Music, Ireland and the seventeenth century
Irish Musical Studies 10
Barra Boydell & Kerry Houston, editors
'EDITOR’S CHOICE' in Classical Music magazine.
'Launched in 1990, the Irish Musical Studies series reaches a milestone with this tenth volume offering a first concentrated look at Ireland’s musical life in the 17th century ... Co-editor Barra Boydell’s chapter on Richard Boyle, the first Earl of Cork, whose household septet equalled and even surpassed the English norm, is a fascinating portrait of the nascent Anglo-Irish ascendancy and packed with illuminating details. Boydell shares authorship with Máire Egan-Buffet of another aristocratic portrait that casts light on musical life in Ulster in its examination of the wellstocked twin libraries of Lord Edward Conway. Boydell’s co editor Kerry Houston’s lavishly detailed analysis of the post-Restoration repertoire of Dublin’s two Anglican cathedrals and Denise Neary’s probing examination of the comparatively impoverished musical resources available to parish churches, offer well-contrasted and revealing studies. Two engrossing vignettes of individuals – Andrew Robinson’s of Narcissus Marsh, archbishop of Dublin and subsequently of Armagh, who invented the words 'acoustics' and 'microphones'; and Christopher DS Field’s of John Birchensha, who advocated a 'mathematical way of composure' – show how their rationalist approach to music anticipated the enlightenment era that was to follow. And the creation and consumption of Irish traditional music and the prominent role of Irish harpers – 'their solemn music much liked of strangers' – at home and abroad is eloquently dealt with by Adrian Scahill and John Cunningham. This is a valuable book that pushes open doors on many facets of Irish musical life from the hidden history of a previously overlooked century', Michael Quinn, Classical Music (June 2009).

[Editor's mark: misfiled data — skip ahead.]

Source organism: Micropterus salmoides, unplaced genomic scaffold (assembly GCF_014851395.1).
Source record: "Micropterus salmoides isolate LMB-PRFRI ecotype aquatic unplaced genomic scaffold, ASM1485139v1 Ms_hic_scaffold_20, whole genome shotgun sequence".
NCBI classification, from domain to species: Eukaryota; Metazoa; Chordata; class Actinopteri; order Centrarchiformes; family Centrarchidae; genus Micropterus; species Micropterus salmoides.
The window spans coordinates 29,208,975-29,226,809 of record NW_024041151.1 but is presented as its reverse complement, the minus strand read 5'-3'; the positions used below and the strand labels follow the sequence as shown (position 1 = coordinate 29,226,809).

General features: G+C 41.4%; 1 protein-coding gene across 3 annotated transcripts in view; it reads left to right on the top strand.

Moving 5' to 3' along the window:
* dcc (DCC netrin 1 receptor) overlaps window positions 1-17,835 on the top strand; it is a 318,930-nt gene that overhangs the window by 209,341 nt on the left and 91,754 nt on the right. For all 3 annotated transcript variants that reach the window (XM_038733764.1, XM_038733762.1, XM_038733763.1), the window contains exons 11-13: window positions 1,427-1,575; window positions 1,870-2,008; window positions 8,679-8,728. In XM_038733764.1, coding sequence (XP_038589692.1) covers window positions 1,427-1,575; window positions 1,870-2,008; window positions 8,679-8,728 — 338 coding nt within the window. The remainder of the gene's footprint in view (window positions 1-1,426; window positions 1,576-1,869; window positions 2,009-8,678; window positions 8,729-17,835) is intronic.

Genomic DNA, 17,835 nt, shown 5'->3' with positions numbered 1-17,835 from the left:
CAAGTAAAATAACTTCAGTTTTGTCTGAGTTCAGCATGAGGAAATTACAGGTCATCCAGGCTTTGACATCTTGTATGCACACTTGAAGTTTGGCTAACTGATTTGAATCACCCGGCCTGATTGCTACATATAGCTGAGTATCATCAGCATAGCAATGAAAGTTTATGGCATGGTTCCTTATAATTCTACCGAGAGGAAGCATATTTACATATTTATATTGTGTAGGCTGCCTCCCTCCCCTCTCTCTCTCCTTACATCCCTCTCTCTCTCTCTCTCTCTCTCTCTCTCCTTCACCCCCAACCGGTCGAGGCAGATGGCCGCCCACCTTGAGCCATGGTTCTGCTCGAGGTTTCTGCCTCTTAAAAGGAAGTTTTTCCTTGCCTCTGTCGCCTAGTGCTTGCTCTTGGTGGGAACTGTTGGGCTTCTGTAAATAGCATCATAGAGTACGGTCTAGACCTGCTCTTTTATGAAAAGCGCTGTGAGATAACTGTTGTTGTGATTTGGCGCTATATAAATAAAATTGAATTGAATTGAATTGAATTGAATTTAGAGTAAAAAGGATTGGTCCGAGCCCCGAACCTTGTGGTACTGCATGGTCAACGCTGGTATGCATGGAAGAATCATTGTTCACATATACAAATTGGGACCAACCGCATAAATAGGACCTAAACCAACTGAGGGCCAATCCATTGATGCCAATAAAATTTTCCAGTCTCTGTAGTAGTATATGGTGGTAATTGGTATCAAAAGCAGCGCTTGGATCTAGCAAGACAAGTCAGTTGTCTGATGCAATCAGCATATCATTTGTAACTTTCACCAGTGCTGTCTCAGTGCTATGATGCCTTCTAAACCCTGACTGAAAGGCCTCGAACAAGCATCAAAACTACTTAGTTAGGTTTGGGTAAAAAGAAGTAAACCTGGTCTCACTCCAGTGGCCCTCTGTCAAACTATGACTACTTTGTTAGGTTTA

'This book is a considerable achievement: it throws important new light on a number of aspects of music and seventeenth-century Ireland, and it is well edited and produced', Peter Holman, Journal for the Society of Musicology in Ireland (2009/10).
'This is the tenth volume in the series of Irish Musical Studies. The eleven essays examine various aspects of music in Ireland in the seventeenth century such as the place of the harp, traditional church music and so on ... Though by specialist for specialists, this does shed light for generalists on seventeenth-century Irish culture, society and politics', Books Ireland (Summer 2009).
'The music history of Ireland is at the one time like a jigsaw with many missing pieces, and a kaleidoscope which fluidly remixes genres and timbres in response to the rotation of the historical prism. [This] terrific volume takes a fresh step in the sorting of the mystery and confusion by locating and placing much desirable detail and, by design and inference, separating out primary hues … editors Barra Boydell and Kerry Houston have synergized the diversity of their specializations to produce not just eleven representative chapters, but a tight, considerate overview which weaves aural and literate, harp and organ, bothán and cathedral, patronage and the patronized into one instructive frieze', Fintan Vallely, Irish Literary Supplement (Spring 2010).